He was paid in barrels of oil. The day a job was finished, he would be paid in dollars the worth of a barrel of oil for that day.

“That was great until the value of oil dropped,” said Tony.

Twelve weeks turned into 10 years. In his 30s, he started his own business recruiting and training workers from Saudi Arabia, Dhaka, Bangladesh, all countries in the east, and met and married Erica, a Canadian ER nurse.

They were considering a move to Australia when Erica’s mother, Agatha, became ill. 

Agatha had escaped on foot from Russia when she was three years old.  When her father, a Mennonite preacher, was executed in Russia, her family of four walked and hitched to Holland. The Mennonite church sponsored the family’s move to Penticton.

Erica and Tony's decision was made. Off to Canada, a land rich in new beginnings and sad endings for him.   

He started and operated Laser Print in Kelowna and planned to start a franchise, but in 1988 with the death of his wife, lost interest in growing the business.

Life got better when he met Robbin in Kelowna and they married in 1997.

Tony likes challenges. He learned to fly, bought a plane, got bored, met Jean Charles, a retired Snowbird, and started aerobatic flying and became a judge of this challenging flying. 

His love of Canadian nature kept him busy photographing since arriving here.  His eye for photography has been noticed and awarded.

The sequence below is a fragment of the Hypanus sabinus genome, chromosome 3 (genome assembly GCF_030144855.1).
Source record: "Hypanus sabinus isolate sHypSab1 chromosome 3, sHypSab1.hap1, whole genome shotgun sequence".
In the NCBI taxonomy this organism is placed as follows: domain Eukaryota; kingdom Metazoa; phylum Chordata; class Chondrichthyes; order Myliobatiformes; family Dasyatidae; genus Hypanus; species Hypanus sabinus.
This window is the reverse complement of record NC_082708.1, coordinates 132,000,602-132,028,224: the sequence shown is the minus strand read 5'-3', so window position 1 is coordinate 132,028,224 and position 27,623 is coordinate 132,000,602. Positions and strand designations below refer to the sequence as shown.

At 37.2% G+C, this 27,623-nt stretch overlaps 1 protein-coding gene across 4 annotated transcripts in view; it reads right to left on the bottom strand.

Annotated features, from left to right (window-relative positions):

In 2019, the Canadian Association for Photographic Arts (CAPA) held a competition, My Canada. They were searching for the best photos in Canada. Thirty-eight photos were selected, two by Tony:

  • A rodeo cowboy steer wrestling  at the Keremeos Rodeo
  • A picture of Castle Rock in Banff National Park

The manager in Tony always hunts for better ways to do things. 

He started and/or moderates three Kelowna camera groups to help protect photos from being stolen and create a safe place to share ideas and expertise.

His music days have suddenly changed since he snapped a tendon in his upper arm last year just opening a car door. Pain limits his playing to an hour and he has to think hard deciding which of his eight guitars he will use that day. 

Undaunted by this setback, he is building a studio to record experimental music incorporating nature sounds to provide back up for slide shows of his photography.

Ah, after many years, over many continents and experiences, his two loves are still together. Photos and music will always spur him on.

What next, Tony?

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About the Author

Sue Skinner is a singer of opera and musical theatre, a choral conductor and a teacher/coach of voice. 

She has travelled the world, learned many languages, seen every little town in Alberta and supported herself with music all her life.

She has sung at weddings, funerals, musicals, operettas, opera, with symphonies, guitars, jazz groups, rock bands and at play schools. 

Skinner has taken two choirs to Carnegie Hall, sung around the world, and teaches for Wentworth Music on Zoom.

[email protected]



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The views expressed are strictly those of the author and not necessarily those of Castanet. Castanet does not warrant the contents.